This is one of those projects that turns out to be a good thought exercise.

You have a Pixycam, an Arduino uno, and a lcd screen. (Lucky you - you also have a computer, and usb cords to hook the electronics up and program with!). You need to know the distance of "something" from where you are sitting.

Looking around you - you find, a ruler and some colored construction paper - a little glue, and thin card board.

Well you could use the ruler to find the distance - that is true - but where is the fun in that! :-)

Being an electronics kind of person, you think - How can I use the Pixycam to give me a distance!

That's what this instructable is all about. :-)

Ok, so really, "We" (meaning me and members of the Automation Technology Club I attend) have been thinking about doing some distance detection using some pretty simple parts, and trying to keep the cost low. With as little hardware, and parts as we can. Mainly we are wanting some longer ranges for some of our robotic projects.

In terms of hardware, this is pretty simple, in terms of cost - it's not the cheapest option. In terms of setting up the Pixy - well it can get tricky. In terms of is this good for a robotic project (?) Well from my few attempts, I'd say no. But it maybe good for other things. And again, it's good to start thinking. Use this as a thought exercise :-)

Curious about how it works - but don't care about my build? Jump ahead to Step 4.

Let's get started -

Step 1: The Electronics and Miscellaneous Parts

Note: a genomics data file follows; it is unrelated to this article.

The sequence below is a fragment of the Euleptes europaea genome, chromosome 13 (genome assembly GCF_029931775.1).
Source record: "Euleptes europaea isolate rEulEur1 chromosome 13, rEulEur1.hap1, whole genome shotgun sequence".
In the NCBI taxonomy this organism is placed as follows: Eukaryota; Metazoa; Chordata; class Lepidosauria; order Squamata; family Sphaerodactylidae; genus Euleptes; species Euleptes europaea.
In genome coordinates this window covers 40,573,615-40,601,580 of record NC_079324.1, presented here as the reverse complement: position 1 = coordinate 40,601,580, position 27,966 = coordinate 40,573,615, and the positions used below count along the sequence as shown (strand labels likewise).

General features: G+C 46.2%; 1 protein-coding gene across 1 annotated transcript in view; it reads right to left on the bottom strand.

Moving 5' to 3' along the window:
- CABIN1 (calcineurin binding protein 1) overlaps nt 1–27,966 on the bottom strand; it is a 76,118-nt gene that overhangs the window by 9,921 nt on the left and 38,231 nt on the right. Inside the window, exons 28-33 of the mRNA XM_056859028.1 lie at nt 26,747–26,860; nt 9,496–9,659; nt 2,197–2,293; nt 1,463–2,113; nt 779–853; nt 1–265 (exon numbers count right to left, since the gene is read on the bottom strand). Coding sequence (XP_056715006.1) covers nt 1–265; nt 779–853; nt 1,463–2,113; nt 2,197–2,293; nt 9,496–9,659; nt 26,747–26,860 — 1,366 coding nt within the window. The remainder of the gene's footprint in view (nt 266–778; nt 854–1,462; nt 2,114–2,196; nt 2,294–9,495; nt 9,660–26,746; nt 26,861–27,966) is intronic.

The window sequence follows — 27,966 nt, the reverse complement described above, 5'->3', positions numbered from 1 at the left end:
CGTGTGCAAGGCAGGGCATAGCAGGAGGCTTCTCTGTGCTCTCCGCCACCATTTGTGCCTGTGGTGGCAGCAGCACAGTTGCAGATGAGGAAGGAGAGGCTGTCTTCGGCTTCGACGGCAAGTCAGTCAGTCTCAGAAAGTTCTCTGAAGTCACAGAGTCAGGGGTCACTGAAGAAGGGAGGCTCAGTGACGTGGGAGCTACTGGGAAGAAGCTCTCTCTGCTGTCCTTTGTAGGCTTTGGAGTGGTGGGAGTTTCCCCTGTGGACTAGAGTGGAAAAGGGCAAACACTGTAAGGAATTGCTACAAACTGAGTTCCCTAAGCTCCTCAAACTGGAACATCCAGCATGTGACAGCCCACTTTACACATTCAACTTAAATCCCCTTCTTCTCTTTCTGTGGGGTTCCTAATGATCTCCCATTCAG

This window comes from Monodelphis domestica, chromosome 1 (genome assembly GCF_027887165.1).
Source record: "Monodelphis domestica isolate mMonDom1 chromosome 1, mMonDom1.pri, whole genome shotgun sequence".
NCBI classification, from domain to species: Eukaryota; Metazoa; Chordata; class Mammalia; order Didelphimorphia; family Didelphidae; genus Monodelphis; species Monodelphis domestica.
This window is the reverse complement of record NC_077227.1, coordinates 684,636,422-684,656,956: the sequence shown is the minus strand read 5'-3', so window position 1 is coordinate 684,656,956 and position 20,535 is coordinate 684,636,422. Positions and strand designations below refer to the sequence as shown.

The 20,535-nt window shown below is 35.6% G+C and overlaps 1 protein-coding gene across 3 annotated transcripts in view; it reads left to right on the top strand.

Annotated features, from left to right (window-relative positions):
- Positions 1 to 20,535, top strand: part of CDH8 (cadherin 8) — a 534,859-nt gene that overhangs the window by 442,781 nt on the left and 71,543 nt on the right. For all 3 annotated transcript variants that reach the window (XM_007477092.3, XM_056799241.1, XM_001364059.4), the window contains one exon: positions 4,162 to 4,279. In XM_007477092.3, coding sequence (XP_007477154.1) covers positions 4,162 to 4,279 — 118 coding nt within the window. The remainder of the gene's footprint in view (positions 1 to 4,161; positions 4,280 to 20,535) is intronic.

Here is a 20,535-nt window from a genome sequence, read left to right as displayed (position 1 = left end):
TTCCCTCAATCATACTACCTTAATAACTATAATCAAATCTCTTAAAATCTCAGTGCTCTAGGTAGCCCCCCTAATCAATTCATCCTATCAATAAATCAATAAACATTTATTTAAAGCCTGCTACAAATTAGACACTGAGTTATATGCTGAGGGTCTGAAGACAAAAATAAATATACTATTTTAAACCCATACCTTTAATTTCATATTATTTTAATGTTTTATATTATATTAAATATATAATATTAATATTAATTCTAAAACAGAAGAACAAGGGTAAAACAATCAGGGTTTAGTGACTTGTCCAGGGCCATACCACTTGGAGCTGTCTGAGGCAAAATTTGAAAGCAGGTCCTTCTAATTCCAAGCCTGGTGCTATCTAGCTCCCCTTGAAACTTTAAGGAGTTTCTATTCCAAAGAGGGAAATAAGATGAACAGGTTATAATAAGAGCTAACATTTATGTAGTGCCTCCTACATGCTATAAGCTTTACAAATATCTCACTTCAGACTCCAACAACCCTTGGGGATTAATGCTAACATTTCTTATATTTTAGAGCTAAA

From a hardware stand point, this fairly simple build. What makes it even better the Pixycam was made with the UNO in mind. (Of course you can use it with other micros)

Electronics Hardware:

Arduino Uno (1)

PixyCam (1) http://www.cmucam.org/

Parallax 1602 Serial LCD - https://www.parallax.com/product/27977 (The code has some control codes in it for this display, any serial LCD that just uses standard ascii should work without too many changes to the code). I was going to use a cheap I2C display, but turns out with the pixy library, and the libraries needed for that type display - I ran out of memory - so I went simple. I had the Parallax Serial LCD from a project years ago, I haven't used it much since then. But this seemed like the right project for it! And since it doesn't need a library it doesn't use up valuable space.

Other things you may need (or want):

sisors, Glue, thin cardboard, different color construction paper, something to mount the camera and arduino too.

Some wires for the display, maybe some screws/nuts, screw driver. That is about it.

I used 2.5 inch PVC pipe connectors for mounting - this was a bit of over kill, but worked out great. PVC is pretty easy to cut holes in as well with just some simple tools.

(In fact, I used a screw driver, and a self taping screw to make holes in it - didn't have access to my drill, so needed to go real simple here.)

Software -

Arduino IDE 1.6.9 is what I used. It should work with other versions of the IDE thou.

PixyMon - http://www.cmucam.org/projects/cmucam5/wiki/Pixy_R...

Arduino Pixy Library - http://www.cmucam.org/projects/cmucam5/wiki/Latest...

Setting up the PixyCam was one of the hardest parts, I am going to go over some of the basic stuff, but you really need a good understanding of how this camera works, and the different modes. And how to tweak it for your colors. (I've got a very basic understanding of myself, and I have read the wiki a few times.)


I wish it could solve my physics numericals ?

About This Instructable




Bio: I am a Ham Radio operator, computer geek, currently a service tech, robotic hobbyist. I've been "playing" with microcontrolers for the last several years ... More »
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